Under what field of study under natural language processing does abbreviation detection come? Looking for sources to learn abbreviation detection. I have considered Semantics, which basically detect synonyms. so i thought i might do multi-word semantics that would detect that "nlp" and "natural language processing" are similar. but i have found NO solution to do multi-word semantics.

Note: I know its really easy to down vote this question, but try to understand my problem. I have struggled for months now and any help is GREATLY appreciated...


  • I'm no expert in the field, but this sounds like an especially difficult problem, as it's highly dependent on both context and semantics. – chrylis Dec 22 '13 at 8:22
  • no i dont think its really difficult, google, yahoo and bing are doing it – Anshu Dwibhashi Dec 22 '13 at 8:23
  • At a guess? Artificial Intelligence. – Elliott Frisch Dec 22 '13 at 8:23
  • more over, its just like semantics which is really easy, i just don't know how to do multi word semantics – Anshu Dwibhashi Dec 22 '13 at 8:23
  • @ElliottFrisch what do you think natural language processing is? – Anshu Dwibhashi Dec 22 '13 at 8:23

(Automatic) Detection of abbreviations is also a major subproblem and task of sentence segmentation and tokenization processes in general, i.e.: disambiguate sentence endings from punctuation attached to abbrevations. Statistical methods (NLP) have been applied to detect and extract them successfully, mostly in a (semi-)supervised manner. E.g. the PUNKT system, which actually has been developed for sentence boundary detection, is able to detect abbreviations with high accuracy, based on the assumption that a large number of ambiguities in the determination of sentence boundaries can be eliminated once abbreviations have been identified (Kiss et al. 2006. Unsupervised Multilingual Sentence Boundary Detection).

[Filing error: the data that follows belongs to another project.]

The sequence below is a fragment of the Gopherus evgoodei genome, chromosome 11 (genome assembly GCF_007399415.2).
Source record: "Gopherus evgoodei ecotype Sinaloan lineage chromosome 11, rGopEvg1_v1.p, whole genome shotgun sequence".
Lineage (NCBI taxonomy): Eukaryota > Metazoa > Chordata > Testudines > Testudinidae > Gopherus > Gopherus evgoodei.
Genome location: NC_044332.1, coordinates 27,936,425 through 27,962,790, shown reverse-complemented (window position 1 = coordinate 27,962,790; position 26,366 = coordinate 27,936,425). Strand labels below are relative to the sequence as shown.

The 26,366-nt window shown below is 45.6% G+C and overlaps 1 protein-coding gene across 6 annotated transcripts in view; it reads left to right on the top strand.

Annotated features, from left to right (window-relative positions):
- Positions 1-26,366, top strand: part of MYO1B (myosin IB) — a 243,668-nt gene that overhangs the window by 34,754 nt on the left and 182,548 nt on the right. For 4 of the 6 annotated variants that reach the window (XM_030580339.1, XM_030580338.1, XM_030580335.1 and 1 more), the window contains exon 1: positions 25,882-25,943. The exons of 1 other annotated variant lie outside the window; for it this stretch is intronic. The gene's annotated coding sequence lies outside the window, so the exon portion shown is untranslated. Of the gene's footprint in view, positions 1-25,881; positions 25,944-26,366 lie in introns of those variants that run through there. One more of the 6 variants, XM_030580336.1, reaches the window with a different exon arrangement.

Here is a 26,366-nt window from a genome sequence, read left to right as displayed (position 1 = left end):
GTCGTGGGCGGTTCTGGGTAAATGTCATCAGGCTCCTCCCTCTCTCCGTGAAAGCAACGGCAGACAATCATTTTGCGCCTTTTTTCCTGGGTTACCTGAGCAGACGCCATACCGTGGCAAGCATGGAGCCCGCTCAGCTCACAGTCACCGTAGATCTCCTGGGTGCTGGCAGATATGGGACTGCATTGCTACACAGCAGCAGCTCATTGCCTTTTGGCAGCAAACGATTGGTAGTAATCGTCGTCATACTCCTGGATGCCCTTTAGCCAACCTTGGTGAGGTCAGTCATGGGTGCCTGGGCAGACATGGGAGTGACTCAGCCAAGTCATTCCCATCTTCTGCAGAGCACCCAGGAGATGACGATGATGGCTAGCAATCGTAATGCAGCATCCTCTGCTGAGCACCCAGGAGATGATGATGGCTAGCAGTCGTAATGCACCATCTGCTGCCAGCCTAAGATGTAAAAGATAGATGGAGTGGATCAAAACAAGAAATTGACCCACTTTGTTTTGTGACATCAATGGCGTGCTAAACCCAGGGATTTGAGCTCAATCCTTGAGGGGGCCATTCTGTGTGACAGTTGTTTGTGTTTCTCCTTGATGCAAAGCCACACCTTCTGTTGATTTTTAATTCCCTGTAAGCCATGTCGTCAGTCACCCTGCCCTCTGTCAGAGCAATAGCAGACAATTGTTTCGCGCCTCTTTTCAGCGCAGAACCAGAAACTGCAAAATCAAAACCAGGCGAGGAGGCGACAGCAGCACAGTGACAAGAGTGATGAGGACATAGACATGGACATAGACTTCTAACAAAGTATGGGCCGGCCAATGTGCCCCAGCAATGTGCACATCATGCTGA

Now, before trying to modify the PUNKT system or similar, I was just trying to give a direction wrt. NLP-based abbr. detection. The system mentioned above, for example, applies techniques to measure collocational strengths between pairs of tokens, which can be two words, but also a word and some punctuation, treated as a token. It's all based on frequencies and probabilites, although the results in traditional collocational analysis' do allow for semantic research.

  • Thankyou so much for your answer @Nino it was great, but i have found an answer myself too. i'd rather accept that one. But thanks for your answer, i greatly appreciate your work being new to stackoverflow. i upvoted your answer, thankyou, and welcome to stackoverflow. – Anshu Dwibhashi Dec 22 '13 at 13:27
  • Somewhat related question touching on collocations: stackoverflow.com/q/20710593/583834 – arturomp Dec 22 '13 at 18:06

Thankyou to all who helped me, I think i found an answer myself. I trust it because it is from a research paper by the person who invented the abbreviation expansion algorithm for Yahoo! and it also shows signs of artificial intelligence. Again, thankyou all.

To others in the same boat as me, here's the solution:

SEO by the sea - How search engines might expand abbreviations in search queries


You could start with simple rule-based solutions, e.g. look for patterns like "natural language processing (NLP)". I expect that given a large enough corpus, this could go a long way. And if you include a dump of Wikipedia...

  • so i can't do semantics? – Anshu Dwibhashi Dec 22 '13 at 10:27
  • Maybe you don't have to. – ales_t Dec 22 '13 at 10:28
  • how do you define abbreviations? – alvas Dec 23 '13 at 20:32

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